Calcarea carbonica derivative complex (M8) as adjuvant treatment of inflammatory mammary carcinoma in a dog

Inflammatory mammary carcinoma (IMC) is locally aggressive, fast growing, a highly malignant tumor that affects humans and dogs. Affected dogs usually are presented with generalized edema, pain, erythema, and skin ulceration in mammary glands.

Surgery is not recommended, and effective treatment has not been established. Calcarea carbonica derivative complex (M8) is a complex high diluted homeopathic medicine. M8 demonstrated anticancer properties in a murine model, by improving innate immune response against tumor cells. At Veterinary Hospital of Federal University of Paraná, Brazil, it was used M8 in association with pyroxican (non-steroidal anti-inflammatory drug) to treat a dog with inflammatory mammary carcinoma.

A 7 years old, mixed breed intact female dog was presented with inflammation of mammary glands which was treated for mastitis (cephalexin and metergoline) without clinical improvement. Clinical examination revealed erythema, increased skin warmth, pain on palpation, and plaque involving the 4th and 5th left mammary glands. Abdominal ultrasound and serum biochemistry were unremarkable.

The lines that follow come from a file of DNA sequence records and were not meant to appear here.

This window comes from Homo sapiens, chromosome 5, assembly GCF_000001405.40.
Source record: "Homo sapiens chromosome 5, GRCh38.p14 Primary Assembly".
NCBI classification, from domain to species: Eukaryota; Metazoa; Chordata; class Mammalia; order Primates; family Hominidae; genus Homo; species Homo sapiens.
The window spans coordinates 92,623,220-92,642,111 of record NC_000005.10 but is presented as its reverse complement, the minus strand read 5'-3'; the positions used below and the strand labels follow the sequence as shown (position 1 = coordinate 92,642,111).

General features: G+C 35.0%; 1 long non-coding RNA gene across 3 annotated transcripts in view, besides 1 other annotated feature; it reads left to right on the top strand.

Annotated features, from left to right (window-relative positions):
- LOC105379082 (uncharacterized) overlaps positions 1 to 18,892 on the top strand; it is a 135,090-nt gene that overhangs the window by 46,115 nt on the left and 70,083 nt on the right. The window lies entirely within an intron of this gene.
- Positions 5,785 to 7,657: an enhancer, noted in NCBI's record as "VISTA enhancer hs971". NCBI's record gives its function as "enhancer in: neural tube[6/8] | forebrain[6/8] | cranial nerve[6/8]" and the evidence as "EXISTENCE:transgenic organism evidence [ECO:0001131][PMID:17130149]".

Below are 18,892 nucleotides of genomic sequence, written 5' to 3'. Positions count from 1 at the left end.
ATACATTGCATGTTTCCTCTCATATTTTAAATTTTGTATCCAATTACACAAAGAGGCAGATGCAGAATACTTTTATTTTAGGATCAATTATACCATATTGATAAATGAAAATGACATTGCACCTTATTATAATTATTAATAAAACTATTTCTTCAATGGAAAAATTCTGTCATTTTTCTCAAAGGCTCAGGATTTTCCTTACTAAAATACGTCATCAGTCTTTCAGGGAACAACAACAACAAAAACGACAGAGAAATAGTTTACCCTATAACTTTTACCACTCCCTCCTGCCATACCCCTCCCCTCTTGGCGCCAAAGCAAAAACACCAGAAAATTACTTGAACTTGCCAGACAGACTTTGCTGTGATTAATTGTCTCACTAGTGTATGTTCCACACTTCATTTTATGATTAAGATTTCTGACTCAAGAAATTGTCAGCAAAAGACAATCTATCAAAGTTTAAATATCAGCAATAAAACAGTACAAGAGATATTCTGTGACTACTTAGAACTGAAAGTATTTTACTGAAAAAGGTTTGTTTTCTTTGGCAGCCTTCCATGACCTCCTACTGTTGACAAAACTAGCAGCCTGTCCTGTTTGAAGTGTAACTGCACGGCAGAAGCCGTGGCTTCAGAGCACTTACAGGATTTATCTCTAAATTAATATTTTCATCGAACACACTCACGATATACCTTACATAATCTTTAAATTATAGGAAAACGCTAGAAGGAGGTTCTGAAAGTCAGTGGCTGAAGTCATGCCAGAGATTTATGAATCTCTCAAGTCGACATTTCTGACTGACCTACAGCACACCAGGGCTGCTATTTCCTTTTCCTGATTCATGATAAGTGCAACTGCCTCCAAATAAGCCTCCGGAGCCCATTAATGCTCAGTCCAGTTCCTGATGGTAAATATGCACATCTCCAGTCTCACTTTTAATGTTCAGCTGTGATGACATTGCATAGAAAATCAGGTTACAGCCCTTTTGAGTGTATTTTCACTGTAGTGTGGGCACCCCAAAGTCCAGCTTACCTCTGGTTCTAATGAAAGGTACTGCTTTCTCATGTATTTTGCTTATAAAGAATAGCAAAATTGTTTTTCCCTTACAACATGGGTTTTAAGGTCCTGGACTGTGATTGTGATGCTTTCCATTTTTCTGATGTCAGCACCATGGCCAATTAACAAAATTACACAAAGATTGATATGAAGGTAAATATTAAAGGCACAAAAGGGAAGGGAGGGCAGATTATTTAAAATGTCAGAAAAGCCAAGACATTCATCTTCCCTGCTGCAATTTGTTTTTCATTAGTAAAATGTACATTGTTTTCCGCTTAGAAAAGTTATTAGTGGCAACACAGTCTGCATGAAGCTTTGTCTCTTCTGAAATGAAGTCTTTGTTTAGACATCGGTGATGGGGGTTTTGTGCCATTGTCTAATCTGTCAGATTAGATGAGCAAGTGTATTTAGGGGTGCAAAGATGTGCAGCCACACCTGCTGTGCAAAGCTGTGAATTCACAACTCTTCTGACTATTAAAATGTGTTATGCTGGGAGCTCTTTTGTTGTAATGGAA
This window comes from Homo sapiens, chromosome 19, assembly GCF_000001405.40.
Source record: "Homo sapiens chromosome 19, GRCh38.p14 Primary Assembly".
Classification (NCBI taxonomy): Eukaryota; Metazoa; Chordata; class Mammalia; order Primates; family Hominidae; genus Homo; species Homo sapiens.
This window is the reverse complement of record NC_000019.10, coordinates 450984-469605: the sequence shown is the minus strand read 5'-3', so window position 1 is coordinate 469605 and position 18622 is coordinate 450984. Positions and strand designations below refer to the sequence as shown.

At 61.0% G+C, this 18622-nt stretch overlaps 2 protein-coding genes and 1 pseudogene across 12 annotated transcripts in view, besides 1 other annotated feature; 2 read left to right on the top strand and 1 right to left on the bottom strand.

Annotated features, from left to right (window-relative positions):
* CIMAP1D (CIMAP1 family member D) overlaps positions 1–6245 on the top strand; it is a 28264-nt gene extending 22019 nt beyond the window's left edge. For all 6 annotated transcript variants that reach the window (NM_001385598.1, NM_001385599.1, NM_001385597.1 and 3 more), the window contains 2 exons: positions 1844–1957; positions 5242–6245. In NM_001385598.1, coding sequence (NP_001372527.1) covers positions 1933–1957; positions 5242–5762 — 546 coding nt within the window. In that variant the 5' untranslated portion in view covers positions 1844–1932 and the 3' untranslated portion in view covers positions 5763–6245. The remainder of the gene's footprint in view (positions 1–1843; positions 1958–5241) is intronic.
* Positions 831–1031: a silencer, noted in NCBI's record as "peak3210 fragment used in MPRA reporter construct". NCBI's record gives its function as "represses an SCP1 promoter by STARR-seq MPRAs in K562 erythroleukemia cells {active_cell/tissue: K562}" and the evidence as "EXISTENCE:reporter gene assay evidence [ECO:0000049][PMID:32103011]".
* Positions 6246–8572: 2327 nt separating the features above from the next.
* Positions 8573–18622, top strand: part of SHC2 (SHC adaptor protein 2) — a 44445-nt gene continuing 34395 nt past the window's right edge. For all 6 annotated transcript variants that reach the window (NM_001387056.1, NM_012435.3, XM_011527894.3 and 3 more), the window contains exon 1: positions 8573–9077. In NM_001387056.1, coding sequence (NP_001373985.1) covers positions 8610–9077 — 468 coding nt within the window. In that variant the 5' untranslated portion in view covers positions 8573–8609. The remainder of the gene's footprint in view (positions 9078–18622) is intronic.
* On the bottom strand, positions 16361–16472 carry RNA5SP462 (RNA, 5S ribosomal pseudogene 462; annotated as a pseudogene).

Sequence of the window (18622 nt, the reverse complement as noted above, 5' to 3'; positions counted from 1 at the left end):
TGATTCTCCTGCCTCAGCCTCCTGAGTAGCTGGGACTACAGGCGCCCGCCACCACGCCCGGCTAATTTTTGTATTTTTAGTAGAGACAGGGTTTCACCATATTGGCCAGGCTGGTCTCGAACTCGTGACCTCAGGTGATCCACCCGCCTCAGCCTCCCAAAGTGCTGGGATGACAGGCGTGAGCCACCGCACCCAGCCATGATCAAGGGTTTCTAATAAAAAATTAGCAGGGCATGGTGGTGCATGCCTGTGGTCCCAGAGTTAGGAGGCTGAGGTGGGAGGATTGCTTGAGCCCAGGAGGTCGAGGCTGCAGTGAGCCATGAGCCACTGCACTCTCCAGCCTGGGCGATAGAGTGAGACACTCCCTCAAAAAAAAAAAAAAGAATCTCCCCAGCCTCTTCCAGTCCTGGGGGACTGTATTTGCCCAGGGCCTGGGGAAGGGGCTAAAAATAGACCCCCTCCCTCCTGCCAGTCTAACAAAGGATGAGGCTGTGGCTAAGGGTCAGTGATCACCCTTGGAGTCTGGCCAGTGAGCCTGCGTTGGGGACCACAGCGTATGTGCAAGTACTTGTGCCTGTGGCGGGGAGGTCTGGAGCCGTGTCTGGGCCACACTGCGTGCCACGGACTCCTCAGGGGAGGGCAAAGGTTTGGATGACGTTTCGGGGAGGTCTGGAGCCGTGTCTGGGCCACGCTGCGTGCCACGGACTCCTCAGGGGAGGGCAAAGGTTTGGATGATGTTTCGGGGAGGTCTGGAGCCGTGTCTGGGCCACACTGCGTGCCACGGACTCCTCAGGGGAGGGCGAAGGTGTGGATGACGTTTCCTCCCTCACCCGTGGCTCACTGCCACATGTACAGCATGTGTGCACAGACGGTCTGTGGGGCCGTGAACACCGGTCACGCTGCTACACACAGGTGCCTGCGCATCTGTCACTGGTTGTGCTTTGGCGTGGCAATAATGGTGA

Cytological interpretation was a malignant epithelial neoplasm. Diagnosis of IMC was based on clinical signs and cytopathology. The dog was treated with oral (0.5 mL) and topical hydrogel M8 twice a day for 15 days, and pyroxican, 0.3mg/kg/24h. Clinical improvement was observed 7 days after starting treatment. Until present date dog has no clinical signs of IMC and does not show signs of disease progression.

Results: Clinical improvement was observed 7 days after starting treatment. Until present date dog has no clinical signs of IMC and does not show signs of disease progression.

Conclusion: The present report suggests that M8 associated with pyroxican contributes to improvement of IMC dog’s quality of life and survival rate.

Figure 1. Female dog with clinical and cytopathology signs of IMC. It presented a  mammary inflammation of 4th and 5th left mammary glands.
Figure 2. Sixty days after initial treatment there were no clinical signs of IMC